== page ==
In Italy they call they have a phrase for it. Il Bomber. No matter what else you do, you need a Bomber to achieve your objective. Powerful, destructive, decisive, he’s the striker that delivers the end product, the goals to confirm your strategy. It’s the thing Wrexham lacked last season.
Which brings me to the man Sam Ricketts brought in to be our Bomber. When Mike Fondop arrived early last Summer, I thought he was an interesting back-up punt: a player who clearly had some promising attributes, but had yet to convert them into concrete results. Could Ricketts’ much-vaunted coaching credentials knock the rough edges off him?
As the Summer progressed and it became increasingly obvious that Fondop was drafted in as the striker we’d be relying on to lead the line, I became rather less optimistic.
I started hoping I was wrong as Fondop followed up a prolific pre-season by starting the season like a house on fire. Scoring in five of his first six games, it looked like Ricketts had played a blinder. However, the signs of his regression to the mean were already evident.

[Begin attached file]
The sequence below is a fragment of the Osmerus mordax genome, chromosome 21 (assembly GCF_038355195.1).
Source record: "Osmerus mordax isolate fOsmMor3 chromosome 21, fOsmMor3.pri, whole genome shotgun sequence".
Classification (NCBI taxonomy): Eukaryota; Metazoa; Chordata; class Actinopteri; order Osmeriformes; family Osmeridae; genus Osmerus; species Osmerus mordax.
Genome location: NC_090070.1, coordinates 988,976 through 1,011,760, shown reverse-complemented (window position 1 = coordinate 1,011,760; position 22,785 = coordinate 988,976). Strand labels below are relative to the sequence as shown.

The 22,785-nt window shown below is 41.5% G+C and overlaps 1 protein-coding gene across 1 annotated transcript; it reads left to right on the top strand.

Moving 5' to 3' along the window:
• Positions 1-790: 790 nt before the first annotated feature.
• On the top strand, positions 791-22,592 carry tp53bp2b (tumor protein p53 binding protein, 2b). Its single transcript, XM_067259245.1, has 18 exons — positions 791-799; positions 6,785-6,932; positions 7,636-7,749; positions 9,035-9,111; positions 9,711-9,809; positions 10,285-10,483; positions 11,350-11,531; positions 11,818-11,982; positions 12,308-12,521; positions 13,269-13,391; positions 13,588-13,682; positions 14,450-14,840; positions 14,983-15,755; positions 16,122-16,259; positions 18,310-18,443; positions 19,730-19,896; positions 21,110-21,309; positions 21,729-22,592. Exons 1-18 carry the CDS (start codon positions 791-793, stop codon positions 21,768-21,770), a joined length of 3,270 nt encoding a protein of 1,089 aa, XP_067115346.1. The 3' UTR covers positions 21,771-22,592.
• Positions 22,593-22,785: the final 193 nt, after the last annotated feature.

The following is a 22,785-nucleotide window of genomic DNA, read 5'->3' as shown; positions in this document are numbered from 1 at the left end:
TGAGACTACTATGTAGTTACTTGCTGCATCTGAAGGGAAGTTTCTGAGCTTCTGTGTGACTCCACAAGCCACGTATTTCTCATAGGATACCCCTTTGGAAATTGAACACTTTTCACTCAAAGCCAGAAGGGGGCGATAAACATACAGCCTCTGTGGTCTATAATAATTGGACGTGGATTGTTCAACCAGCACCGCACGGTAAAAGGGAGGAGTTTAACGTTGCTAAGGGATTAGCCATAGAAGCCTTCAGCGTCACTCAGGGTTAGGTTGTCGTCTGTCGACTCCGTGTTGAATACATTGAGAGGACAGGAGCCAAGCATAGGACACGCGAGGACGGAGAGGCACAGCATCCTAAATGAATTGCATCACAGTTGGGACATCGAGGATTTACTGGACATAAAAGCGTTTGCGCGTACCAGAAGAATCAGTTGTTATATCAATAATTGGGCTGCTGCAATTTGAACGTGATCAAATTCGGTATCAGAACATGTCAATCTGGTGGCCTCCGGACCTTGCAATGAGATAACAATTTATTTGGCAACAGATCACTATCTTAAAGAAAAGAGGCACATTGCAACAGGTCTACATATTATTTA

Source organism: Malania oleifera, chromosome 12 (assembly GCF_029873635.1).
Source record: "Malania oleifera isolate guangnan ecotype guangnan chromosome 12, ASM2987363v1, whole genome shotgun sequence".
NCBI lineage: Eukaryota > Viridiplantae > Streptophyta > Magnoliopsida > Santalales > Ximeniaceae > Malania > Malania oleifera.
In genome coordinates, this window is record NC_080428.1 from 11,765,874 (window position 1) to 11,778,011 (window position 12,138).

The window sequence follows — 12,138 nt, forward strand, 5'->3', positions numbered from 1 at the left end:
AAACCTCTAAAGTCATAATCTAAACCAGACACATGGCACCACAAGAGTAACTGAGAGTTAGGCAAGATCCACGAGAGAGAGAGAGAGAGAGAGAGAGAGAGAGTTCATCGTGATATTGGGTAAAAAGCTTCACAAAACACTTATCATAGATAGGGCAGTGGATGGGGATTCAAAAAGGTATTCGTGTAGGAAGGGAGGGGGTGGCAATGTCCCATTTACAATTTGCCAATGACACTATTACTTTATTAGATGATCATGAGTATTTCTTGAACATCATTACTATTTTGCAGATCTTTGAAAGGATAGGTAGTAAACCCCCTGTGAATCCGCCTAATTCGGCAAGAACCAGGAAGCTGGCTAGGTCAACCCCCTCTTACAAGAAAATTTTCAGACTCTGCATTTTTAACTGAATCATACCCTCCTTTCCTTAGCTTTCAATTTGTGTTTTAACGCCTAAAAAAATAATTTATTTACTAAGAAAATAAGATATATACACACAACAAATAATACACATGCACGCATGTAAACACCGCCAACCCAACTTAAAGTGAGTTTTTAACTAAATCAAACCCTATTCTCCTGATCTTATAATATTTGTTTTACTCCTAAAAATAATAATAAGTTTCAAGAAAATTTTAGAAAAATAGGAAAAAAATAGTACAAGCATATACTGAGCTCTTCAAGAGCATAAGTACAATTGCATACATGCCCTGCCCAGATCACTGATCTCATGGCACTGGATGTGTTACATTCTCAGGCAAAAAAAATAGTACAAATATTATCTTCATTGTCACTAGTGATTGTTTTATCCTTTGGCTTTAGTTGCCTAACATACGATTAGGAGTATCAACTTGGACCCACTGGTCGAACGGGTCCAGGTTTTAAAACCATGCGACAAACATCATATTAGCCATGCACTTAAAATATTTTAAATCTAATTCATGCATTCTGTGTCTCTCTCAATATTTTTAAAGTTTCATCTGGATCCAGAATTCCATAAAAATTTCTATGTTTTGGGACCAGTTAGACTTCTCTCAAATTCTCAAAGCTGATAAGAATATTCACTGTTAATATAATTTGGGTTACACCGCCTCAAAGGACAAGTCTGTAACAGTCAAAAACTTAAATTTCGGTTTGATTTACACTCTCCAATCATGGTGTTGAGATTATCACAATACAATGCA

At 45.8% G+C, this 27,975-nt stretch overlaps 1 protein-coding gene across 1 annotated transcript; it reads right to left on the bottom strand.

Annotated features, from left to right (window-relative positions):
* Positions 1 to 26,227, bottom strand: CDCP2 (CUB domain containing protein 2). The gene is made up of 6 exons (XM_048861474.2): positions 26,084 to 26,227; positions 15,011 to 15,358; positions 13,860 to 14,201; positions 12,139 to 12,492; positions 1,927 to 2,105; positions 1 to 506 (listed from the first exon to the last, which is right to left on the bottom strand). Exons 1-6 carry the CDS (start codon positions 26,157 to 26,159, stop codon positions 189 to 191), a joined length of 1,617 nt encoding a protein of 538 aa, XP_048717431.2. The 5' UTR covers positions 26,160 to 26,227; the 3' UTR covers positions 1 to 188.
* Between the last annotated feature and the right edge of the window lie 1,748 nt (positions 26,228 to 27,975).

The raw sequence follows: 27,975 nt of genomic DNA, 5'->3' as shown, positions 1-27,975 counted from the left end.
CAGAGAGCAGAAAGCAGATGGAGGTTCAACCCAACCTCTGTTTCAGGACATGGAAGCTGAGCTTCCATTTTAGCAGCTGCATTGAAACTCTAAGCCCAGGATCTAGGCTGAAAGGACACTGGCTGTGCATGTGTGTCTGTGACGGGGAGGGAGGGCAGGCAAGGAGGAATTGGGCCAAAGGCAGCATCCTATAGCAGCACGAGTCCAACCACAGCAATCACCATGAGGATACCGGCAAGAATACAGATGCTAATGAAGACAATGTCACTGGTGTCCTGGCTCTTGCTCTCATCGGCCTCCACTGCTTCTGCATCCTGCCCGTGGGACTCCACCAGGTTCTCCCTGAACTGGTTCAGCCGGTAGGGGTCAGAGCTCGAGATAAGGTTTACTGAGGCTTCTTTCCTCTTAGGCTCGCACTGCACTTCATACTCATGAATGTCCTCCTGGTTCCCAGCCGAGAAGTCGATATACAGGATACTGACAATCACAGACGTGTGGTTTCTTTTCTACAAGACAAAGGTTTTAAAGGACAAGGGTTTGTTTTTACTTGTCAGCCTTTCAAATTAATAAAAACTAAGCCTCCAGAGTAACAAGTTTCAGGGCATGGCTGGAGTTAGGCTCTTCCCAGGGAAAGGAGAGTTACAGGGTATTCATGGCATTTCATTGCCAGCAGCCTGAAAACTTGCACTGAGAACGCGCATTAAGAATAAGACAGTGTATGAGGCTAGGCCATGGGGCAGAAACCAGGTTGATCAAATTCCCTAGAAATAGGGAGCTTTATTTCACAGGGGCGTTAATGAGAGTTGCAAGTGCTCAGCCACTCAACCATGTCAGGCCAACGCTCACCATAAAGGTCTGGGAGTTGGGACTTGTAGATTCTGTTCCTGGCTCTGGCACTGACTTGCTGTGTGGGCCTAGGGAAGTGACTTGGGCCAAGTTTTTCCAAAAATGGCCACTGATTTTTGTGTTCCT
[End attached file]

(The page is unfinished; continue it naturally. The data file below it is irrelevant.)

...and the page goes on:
Fondop has a degree; he is clearly an educated man. But he remained untutored in a football sense. His relationship with Jordan Maguire-Drew illustrated the problem perfectly. Maguire-Drew, schooled in a Premier League academy, had a picture in his head of what movement he could expect from his team mates in certain situations. He’d drop off, take a touch and look up to see how quickly his striker had run into the space he’d vacated to receive the pass. Except Fondop hadn’t received the continuous coaching which ingrains in you the instinctive runs to make, generally hadn’t read the situation, and tended to be standing in the middle of the pitch, waiting for someone to lob something in that he could attack. Maguire-Drew’s body language towards Fondop became increasingly exasperated as both players’ bright starts fell apart.
Fondop, put simply, had benefitted from a pre-season in which we exclusively played lower quality opposition. Untested, he filled his boots, built his confidence and hit the ground running on the first day of the season. There’s something to be said for building momentum in pre-season, but it created a false impression of Fondop’s capabilities, and once he started missing chances, that confidence evaporated.